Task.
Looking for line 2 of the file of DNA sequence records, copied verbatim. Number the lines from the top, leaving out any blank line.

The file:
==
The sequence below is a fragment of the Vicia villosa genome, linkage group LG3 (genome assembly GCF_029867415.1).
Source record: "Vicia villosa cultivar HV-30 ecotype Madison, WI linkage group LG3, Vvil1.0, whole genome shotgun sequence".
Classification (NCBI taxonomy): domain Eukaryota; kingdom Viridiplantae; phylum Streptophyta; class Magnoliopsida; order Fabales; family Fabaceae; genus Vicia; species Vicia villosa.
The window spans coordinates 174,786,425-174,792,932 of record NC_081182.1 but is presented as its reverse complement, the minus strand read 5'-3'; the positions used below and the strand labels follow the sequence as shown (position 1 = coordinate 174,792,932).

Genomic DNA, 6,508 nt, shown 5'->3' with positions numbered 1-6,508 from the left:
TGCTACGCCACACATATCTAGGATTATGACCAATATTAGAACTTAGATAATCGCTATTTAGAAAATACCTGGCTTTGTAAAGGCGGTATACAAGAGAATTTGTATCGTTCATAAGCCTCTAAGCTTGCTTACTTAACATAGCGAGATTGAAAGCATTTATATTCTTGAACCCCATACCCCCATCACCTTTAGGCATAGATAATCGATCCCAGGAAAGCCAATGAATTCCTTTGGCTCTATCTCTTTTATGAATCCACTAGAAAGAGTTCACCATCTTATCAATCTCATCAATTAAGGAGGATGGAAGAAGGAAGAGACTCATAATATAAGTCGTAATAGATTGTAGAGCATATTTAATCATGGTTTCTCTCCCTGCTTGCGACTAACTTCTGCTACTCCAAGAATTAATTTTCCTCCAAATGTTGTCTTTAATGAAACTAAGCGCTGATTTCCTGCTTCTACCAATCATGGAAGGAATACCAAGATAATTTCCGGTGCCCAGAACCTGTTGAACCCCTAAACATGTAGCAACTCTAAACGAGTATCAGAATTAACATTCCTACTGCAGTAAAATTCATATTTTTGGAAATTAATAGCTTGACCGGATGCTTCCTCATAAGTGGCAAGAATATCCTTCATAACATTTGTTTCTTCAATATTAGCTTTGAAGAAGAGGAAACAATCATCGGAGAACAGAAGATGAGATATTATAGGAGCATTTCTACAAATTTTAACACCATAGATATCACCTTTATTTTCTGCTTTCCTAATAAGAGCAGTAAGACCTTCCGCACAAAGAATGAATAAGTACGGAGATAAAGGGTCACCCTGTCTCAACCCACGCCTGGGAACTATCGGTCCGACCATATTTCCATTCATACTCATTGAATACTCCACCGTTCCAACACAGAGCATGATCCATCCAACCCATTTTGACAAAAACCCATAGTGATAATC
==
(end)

Source record: "Vicia villosa cultivar HV-30 ecotype Madison, WI linkage group LG3, Vvil1.0, whole genome shotgun sequence".